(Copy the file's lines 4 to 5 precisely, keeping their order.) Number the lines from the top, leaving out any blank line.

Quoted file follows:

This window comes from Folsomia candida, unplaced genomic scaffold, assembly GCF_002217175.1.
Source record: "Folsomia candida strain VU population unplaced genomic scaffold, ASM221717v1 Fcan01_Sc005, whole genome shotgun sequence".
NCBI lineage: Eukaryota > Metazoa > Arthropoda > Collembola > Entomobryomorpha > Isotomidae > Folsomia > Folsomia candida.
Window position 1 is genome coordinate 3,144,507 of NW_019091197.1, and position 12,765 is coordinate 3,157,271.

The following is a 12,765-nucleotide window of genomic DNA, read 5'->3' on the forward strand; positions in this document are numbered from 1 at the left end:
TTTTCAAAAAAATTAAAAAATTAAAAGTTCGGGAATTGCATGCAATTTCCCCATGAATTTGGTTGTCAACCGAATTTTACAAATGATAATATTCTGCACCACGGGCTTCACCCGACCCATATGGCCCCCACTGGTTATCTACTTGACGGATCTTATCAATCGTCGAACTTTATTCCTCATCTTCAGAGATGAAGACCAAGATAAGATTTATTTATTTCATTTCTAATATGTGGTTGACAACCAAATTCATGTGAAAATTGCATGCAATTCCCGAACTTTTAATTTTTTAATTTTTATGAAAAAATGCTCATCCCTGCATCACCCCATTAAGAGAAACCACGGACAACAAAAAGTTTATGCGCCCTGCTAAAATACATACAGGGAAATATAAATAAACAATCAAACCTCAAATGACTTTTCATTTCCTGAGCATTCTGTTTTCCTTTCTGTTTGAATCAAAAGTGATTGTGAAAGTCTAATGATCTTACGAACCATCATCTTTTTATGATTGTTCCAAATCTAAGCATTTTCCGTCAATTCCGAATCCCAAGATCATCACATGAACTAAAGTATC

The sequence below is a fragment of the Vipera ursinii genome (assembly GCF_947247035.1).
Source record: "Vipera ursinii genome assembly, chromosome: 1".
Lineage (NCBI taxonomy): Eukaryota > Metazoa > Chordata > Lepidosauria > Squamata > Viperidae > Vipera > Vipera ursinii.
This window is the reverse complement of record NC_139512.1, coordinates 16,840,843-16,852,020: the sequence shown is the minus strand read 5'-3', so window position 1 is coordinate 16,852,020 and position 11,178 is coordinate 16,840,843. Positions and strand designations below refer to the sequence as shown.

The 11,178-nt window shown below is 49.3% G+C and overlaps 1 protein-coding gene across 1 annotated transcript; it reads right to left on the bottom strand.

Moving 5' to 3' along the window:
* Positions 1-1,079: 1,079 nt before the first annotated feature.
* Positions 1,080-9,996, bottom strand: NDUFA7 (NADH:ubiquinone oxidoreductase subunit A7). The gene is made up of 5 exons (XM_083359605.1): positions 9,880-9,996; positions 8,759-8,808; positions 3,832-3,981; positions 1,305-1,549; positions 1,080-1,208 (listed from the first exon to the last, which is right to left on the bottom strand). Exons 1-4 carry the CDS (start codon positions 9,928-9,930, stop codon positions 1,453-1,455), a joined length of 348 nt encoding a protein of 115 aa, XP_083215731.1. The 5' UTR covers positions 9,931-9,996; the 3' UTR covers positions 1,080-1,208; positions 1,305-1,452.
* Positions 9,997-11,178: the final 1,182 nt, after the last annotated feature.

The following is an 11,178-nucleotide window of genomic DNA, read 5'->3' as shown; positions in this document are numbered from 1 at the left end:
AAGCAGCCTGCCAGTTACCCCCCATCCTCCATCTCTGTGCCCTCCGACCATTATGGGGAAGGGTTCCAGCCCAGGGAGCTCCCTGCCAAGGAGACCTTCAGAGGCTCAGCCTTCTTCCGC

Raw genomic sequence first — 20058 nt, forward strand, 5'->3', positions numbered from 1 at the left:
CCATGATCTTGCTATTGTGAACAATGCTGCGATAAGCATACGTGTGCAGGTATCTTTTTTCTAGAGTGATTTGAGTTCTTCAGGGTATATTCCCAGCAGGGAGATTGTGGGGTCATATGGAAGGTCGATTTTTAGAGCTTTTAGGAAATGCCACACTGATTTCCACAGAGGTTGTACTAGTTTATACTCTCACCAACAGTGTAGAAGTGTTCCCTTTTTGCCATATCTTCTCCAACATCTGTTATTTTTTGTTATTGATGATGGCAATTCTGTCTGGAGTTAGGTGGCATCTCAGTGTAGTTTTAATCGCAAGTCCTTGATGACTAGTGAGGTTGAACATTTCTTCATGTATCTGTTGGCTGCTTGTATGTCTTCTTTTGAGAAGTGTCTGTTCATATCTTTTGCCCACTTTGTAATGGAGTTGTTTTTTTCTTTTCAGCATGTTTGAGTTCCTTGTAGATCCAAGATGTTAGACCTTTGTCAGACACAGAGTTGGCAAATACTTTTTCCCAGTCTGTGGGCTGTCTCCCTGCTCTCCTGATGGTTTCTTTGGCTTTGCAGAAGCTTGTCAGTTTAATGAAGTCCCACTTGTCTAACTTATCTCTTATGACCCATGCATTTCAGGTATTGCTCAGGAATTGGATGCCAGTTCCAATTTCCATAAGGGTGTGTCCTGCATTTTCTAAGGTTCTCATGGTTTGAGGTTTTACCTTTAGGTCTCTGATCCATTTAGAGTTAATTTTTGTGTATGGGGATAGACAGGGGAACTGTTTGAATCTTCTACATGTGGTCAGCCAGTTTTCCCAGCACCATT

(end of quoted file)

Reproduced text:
Window position 1 is genome coordinate 3,144,507 of NW_019091197.1, and position 12,765 is coordinate 3,157,271.

The following is a 12,765-nucleotide window of genomic DNA, read 5'->3' on the forward strand; positions in this document are numbered from 1 at the left end: